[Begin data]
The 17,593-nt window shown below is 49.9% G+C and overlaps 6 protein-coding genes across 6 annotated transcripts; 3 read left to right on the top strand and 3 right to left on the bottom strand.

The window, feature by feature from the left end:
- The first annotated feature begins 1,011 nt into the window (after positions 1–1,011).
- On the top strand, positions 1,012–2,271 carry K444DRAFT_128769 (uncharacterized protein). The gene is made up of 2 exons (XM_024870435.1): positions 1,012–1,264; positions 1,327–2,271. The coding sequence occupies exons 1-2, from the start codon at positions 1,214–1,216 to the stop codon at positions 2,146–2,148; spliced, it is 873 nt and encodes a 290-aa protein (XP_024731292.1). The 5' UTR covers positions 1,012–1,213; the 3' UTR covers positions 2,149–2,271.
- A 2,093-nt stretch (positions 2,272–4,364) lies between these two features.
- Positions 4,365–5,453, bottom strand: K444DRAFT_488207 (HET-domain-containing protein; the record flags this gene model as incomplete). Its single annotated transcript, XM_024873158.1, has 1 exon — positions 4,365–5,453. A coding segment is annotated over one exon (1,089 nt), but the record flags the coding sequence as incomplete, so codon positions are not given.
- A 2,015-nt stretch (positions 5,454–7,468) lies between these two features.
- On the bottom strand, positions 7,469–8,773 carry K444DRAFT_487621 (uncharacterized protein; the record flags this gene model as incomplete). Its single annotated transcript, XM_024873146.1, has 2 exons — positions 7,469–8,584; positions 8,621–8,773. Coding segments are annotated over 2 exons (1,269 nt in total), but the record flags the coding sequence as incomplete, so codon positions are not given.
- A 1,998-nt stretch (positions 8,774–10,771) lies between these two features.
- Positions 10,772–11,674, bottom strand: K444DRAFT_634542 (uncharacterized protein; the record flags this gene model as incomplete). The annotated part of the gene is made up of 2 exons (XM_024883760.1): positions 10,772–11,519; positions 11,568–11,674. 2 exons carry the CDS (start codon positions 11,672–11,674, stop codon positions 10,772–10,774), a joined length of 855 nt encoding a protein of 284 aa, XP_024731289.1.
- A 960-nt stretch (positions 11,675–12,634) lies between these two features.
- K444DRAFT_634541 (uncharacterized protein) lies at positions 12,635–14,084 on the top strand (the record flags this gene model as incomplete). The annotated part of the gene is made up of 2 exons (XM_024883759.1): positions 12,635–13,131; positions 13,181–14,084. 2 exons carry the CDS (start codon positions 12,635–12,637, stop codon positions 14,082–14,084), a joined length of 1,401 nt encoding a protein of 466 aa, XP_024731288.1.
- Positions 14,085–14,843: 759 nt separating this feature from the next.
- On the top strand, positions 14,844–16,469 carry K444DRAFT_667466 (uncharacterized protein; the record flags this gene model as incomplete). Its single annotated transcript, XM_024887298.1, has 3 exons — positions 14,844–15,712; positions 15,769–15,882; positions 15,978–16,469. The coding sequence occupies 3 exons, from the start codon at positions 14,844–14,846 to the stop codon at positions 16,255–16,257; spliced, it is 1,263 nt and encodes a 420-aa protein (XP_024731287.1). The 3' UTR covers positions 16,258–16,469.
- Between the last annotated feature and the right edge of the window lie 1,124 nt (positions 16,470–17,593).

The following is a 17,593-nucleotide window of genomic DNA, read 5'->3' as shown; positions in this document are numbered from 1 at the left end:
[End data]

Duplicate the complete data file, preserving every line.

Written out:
The 17,593-nt window shown below is 49.9% G+C and overlaps 6 protein-coding genes across 6 annotated transcripts; 3 read left to right on the top strand and 3 right to left on the bottom strand.

The window, feature by feature from the left end:
- The first annotated feature begins 1,011 nt into the window (after positions 1–1,011).
- On the top strand, positions 1,012–2,271 carry K444DRAFT_128769 (uncharacterized protein). The gene is made up of 2 exons (XM_024870435.1): positions 1,012–1,264; positions 1,327–2,271. The coding sequence occupies exons 1-2, from the start codon at positions 1,214–1,216 to the stop codon at positions 2,146–2,148; spliced, it is 873 nt and encodes a 290-aa protein (XP_024731292.1). The 5' UTR covers positions 1,012–1,213; the 3' UTR covers positions 2,149–2,271.
- A 2,093-nt stretch (positions 2,272–4,364) lies between these two features.
- Positions 4,365–5,453, bottom strand: K444DRAFT_488207 (HET-domain-containing protein; the record flags this gene model as incomplete). Its single annotated transcript, XM_024873158.1, has 1 exon — positions 4,365–5,453. A coding segment is annotated over one exon (1,089 nt), but the record flags the coding sequence as incomplete, so codon positions are not given.
- A 2,015-nt stretch (positions 5,454–7,468) lies between these two features.
- On the bottom strand, positions 7,469–8,773 carry K444DRAFT_487621 (uncharacterized protein; the record flags this gene model as incomplete). Its single annotated transcript, XM_024873146.1, has 2 exons — positions 7,469–8,584; positions 8,621–8,773. Coding segments are annotated over 2 exons (1,269 nt in total), but the record flags the coding sequence as incomplete, so codon positions are not given.
- A 1,998-nt stretch (positions 8,774–10,771) lies between these two features.
- Positions 10,772–11,674, bottom strand: K444DRAFT_634542 (uncharacterized protein; the record flags this gene model as incomplete). The annotated part of the gene is made up of 2 exons (XM_024883760.1): positions 10,772–11,519; positions 11,568–11,674. 2 exons carry the CDS (start codon positions 11,672–11,674, stop codon positions 10,772–10,774), a joined length of 855 nt encoding a protein of 284 aa, XP_024731289.1.
- A 960-nt stretch (positions 11,675–12,634) lies between these two features.
- K444DRAFT_634541 (uncharacterized protein) lies at positions 12,635–14,084 on the top strand (the record flags this gene model as incomplete). The annotated part of the gene is made up of 2 exons (XM_024883759.1): positions 12,635–13,131; positions 13,181–14,084. 2 exons carry the CDS (start codon positions 12,635–12,637, stop codon positions 14,082–14,084), a joined length of 1,401 nt encoding a protein of 466 aa, XP_024731288.1.
- Positions 14,085–14,843: 759 nt separating this feature from the next.
- On the top strand, positions 14,844–16,469 carry K444DRAFT_667466 (uncharacterized protein; the record flags this gene model as incomplete). Its single annotated transcript, XM_024887298.1, has 3 exons — positions 14,844–15,712; positions 15,769–15,882; positions 15,978–16,469. The coding sequence occupies 3 exons, from the start codon at positions 14,844–14,846 to the stop codon at positions 16,255–16,257; spliced, it is 1,263 nt and encodes a 420-aa protein (XP_024731287.1). The 3' UTR covers positions 16,258–16,469.
- Between the last annotated feature and the right edge of the window lie 1,124 nt (positions 16,470–17,593).

The following is a 17,593-nucleotide window of genomic DNA, read 5'->3' as shown; positions in this document are numbered from 1 at the left end: